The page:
Jenners said...

I think I need to make this my next Gaiman book!

Melissa (Avid Reader) said...

Selah - I really love reading mutliple things at once as long as they are very different. Vanity Fair is a victorian classic, Song of Achilles deals with greek mythology, which is why I picked up Mythology by Hamilton. 1776 fills my need for nonfiction and Emerald City gives me a break from the big books. I also read in a lot of different formats, audiobooks, kindles, hardcopies, etc. so it's easier to have multiple books going at the same time. It works for me, but I know it doesn't work for everyone.

Jeanne - That's funny. I think that always has an impact on what you expect from the book or movie (whichever you experience second).

Jenners- Definitely!

Selah said...

I'm less surprised at the number you read at once (I've usually got 5-6 books going at once myself) and more surprised by how quickly you seem to move through them. These are all different than the ones on Saturday, except Vanity Fair.

Melissa @ Confessions of an Avid Reader said...

What a lovely edition! I really enjoyed this novel, too. I've only read a couple of Gaiman's novels but Stardust is definitely my favourite.

Gerbera Daisy Diaries said...

A friend of mine mentioned this book at our book club meeting the other night. We were reading Wyrd Sisters by Terry Pratchett and she said this was a novel that would be in harmony with Pratchett's writings. Think I need to give it a shot!

Charles Vess said...

Charles Vess here, just so you know, the original edition of Stardust (and still available in trade paperback) includes 175 painted illustrations by myself. BUT it has to be ordered under this title, 'Stardust, Being a Romance Within the Realms of Faerie'. Same text just LOTS more pictures. Thanks, Charles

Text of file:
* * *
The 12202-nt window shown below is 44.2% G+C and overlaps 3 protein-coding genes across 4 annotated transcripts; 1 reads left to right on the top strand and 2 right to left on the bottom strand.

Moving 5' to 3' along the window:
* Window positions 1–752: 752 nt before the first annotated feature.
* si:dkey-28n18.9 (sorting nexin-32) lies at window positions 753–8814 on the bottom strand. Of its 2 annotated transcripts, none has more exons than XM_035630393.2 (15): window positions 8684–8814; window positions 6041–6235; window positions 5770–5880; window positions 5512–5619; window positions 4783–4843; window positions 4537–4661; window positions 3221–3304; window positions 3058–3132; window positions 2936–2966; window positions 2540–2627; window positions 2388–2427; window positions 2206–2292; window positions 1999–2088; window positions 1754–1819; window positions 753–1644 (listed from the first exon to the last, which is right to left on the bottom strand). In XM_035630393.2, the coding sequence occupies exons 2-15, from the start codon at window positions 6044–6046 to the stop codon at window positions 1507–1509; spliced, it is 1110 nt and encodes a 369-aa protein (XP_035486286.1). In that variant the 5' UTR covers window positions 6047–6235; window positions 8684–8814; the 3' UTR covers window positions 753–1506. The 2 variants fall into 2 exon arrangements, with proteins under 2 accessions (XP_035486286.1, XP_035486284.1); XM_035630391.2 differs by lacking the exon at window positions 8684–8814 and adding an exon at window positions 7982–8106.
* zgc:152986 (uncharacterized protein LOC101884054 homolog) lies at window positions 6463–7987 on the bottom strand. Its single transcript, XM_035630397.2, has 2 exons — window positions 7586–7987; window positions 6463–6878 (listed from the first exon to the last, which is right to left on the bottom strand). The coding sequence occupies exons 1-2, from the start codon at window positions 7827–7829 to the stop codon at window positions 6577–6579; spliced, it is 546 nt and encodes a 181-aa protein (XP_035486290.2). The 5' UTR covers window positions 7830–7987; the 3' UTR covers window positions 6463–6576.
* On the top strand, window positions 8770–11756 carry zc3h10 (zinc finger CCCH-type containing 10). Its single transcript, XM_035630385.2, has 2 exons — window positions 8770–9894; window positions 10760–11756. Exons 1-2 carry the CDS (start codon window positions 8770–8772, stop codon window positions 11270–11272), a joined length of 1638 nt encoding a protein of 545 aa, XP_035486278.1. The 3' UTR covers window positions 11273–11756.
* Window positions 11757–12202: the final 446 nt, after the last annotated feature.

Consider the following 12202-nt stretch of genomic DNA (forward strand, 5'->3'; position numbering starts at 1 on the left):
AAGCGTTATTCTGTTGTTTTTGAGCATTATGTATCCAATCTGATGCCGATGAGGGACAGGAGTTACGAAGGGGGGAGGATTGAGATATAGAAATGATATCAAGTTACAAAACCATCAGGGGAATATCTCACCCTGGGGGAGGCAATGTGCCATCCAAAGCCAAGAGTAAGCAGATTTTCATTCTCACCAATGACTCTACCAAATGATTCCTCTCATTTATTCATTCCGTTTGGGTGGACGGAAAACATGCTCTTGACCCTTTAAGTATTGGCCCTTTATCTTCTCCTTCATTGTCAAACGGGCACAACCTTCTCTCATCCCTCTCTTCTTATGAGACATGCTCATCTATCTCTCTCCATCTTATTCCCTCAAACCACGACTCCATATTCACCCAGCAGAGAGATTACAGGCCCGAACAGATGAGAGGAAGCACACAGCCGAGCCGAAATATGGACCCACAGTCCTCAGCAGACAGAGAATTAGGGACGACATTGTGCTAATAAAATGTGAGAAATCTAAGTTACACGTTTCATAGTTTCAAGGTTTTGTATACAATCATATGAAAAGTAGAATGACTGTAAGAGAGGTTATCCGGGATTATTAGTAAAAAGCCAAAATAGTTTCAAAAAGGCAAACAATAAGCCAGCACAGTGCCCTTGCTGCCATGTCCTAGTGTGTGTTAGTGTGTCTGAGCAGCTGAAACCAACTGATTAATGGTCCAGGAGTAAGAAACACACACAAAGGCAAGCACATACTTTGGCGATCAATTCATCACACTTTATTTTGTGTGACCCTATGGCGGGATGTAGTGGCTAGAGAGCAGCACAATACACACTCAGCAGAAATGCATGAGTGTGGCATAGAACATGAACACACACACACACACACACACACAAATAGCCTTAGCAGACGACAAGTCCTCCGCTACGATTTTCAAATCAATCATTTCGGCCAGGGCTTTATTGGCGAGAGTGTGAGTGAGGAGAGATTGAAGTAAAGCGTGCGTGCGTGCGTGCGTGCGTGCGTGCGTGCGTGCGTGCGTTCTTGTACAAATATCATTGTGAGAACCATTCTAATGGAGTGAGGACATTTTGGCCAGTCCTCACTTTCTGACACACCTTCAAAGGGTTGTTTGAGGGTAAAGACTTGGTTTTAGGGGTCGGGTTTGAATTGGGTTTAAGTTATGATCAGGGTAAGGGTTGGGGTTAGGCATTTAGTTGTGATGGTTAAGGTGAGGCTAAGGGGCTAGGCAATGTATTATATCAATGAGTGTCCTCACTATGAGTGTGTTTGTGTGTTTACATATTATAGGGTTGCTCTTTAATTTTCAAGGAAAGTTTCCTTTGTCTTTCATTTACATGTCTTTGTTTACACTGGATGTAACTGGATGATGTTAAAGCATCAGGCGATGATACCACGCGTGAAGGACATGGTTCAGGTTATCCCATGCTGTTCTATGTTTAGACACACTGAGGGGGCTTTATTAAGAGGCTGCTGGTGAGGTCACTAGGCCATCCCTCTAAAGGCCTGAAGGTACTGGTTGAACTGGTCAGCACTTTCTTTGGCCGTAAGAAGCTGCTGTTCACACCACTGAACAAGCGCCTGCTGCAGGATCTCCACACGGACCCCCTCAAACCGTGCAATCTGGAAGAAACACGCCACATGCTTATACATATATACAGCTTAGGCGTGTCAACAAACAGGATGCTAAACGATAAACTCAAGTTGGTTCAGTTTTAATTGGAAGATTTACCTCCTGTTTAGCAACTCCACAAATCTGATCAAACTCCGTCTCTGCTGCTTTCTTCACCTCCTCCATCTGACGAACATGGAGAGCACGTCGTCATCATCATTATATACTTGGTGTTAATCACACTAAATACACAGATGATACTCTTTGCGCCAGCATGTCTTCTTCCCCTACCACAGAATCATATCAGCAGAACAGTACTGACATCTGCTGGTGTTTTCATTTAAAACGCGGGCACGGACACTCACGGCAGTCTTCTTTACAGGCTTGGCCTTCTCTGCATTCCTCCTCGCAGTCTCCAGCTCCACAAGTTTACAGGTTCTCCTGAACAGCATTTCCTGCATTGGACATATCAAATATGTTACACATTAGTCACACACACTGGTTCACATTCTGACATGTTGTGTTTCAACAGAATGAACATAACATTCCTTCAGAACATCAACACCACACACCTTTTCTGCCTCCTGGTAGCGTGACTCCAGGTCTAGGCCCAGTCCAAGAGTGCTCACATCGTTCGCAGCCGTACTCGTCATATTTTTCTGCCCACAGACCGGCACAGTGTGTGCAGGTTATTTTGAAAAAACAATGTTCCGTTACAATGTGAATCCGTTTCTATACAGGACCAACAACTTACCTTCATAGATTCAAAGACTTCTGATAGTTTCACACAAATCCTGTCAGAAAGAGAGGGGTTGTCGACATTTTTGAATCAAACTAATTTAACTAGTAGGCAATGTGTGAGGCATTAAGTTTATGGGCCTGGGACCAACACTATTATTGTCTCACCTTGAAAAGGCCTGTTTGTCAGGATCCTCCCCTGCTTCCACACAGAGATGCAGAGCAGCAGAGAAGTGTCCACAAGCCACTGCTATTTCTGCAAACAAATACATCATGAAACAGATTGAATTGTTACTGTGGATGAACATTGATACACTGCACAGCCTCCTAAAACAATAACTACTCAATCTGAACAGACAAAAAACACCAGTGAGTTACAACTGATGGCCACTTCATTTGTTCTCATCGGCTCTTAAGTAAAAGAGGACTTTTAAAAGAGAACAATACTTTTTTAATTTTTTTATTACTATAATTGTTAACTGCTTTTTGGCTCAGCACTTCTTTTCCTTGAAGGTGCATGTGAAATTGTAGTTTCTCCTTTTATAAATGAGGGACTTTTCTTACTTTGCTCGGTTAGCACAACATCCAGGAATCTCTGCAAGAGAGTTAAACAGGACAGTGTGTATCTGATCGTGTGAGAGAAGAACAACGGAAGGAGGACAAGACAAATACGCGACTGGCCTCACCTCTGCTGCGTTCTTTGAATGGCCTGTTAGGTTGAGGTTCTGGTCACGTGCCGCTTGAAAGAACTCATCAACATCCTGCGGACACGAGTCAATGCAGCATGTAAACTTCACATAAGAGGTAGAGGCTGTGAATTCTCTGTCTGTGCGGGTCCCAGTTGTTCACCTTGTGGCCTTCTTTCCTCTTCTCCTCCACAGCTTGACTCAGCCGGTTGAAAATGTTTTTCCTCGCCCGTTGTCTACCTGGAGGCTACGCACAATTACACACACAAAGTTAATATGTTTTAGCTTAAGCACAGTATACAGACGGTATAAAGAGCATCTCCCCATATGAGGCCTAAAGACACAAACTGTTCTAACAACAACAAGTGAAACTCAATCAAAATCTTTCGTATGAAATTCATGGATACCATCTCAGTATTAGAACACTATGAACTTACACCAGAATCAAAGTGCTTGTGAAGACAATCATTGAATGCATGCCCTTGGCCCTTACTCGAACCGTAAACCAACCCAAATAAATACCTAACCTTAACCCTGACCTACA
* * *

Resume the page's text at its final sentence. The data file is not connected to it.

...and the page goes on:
Melissa (Avid Reader) said...

Selah - Ha, yes I tend to be a fast reader. Some big chunksters, like Vanity Fair, take me a long time though!

Melissa - It's one of my favorites of his too!

Melissa Mc - Absolutely! Terry Pratchett and Gaiman actually wrote a book together, Good Omens, which is hilarious. Their styles work very well together.

Charles Vess - Thank you so much for stopping by! I hadn't heard about that version, but now they're high on my list. The illustrations would add so much! I'll have to check it out as soon as I can get my hands on a copy.

Nikki Steele said...

I've read so much Gaiman but have never gotten to this one! Can't believe I've missed it. Thanks for the great review, will have to add to go to the library ASAP.

Teresa said...

I've always wanted to read something by Gaiman but as I'm not very fond of the fantasy genre (though I've read some fantasy novels) I wasn't sure about it... but Stardust looks fun, so I'll probably give it a try :D

Melissa (Avid Reader) said...

Nikki - I hope you like it!

Teresa - I think this is a great place to start.

Jenny said...

I love the edition with the Charles Vess illustrations. He and Neil Gaiman work so well together!